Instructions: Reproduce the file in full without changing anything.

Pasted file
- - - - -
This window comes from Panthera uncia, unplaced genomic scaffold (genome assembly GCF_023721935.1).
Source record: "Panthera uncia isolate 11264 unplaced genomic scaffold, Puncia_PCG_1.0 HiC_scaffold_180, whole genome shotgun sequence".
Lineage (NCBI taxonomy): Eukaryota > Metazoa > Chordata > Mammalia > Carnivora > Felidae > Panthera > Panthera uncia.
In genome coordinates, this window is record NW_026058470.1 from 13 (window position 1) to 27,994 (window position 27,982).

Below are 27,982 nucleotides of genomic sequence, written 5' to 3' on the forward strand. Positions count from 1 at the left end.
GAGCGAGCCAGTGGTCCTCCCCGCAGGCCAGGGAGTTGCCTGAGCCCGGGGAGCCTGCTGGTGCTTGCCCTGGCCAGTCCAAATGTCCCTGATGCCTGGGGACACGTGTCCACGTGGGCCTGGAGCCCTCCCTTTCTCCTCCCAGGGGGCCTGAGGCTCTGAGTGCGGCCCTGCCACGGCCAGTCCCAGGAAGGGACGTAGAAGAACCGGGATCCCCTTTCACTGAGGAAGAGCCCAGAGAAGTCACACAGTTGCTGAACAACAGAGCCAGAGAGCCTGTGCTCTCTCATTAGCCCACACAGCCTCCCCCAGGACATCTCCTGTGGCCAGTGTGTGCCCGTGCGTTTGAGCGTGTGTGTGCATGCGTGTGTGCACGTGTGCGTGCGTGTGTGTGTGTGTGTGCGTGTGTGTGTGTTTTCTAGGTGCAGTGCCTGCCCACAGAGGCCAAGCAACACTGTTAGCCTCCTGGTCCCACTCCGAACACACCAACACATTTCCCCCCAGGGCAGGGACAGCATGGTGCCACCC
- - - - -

This window comes from Panthera uncia, unplaced genomic scaffold (genome assembly GCF_023721935.1).
Source record: "Panthera uncia isolate 11264 unplaced genomic scaffold, Puncia_PCG_1.0 HiC_scaffold_180, whole genome shotgun sequence".
Lineage (NCBI taxonomy): Eukaryota > Metazoa > Chordata > Mammalia > Carnivora > Felidae > Panthera > Panthera uncia.
In genome coordinates, this window is record NW_026058470.1 from 13 (window position 1) to 27,994 (window position 27,982).

Below are 27,982 nucleotides of genomic sequence, written 5' to 3' on the forward strand. Positions count from 1 at the left end.
GAGCGAGCCAGTGGTCCTCCCCGCAGGCCAGGGAGTTGCCTGAGCCCGGGGAGCCTGCTGGTGCTTGCCCTGGCCAGTCCAAATGTCCCTGATGCCTGGGGACACGTGTCCACGTGGGCCTGGAGCCCTCCCTTTCTCCTCCCAGGGGGCCTGAGGCTCTGAGTGCGGCCCTGCCACGGCCAGTCCCAGGAAGGGACGTAGAAGAACCGGGATCCCCTTTCACTGAGGAAGAGCCCAGAGAAGTCACACAGTTGCTGAACAACAGAGCCAGAGAGCCTGTGCTCTCTCATTAGCCCACACAGCCTCCCCCAGGACATCTCCTGTGGCCAGTGTGTGCCCGTGCGTTTGAGCGTGTGTGTGCATGCGTGTGTGCACGTGTGCGTGCGTGTGTGTGTGTGTGTGCGTGTGTGTGTGTTTTCTAGGTGCAGTGCCTGCCCACAGAGGCCAAGCAACACTGTTAGCCTCCTGGTCCCACTCCGAACACACCAACACATTTCCCCCCAGGGCAGGGACAGCATGGTGCCACCC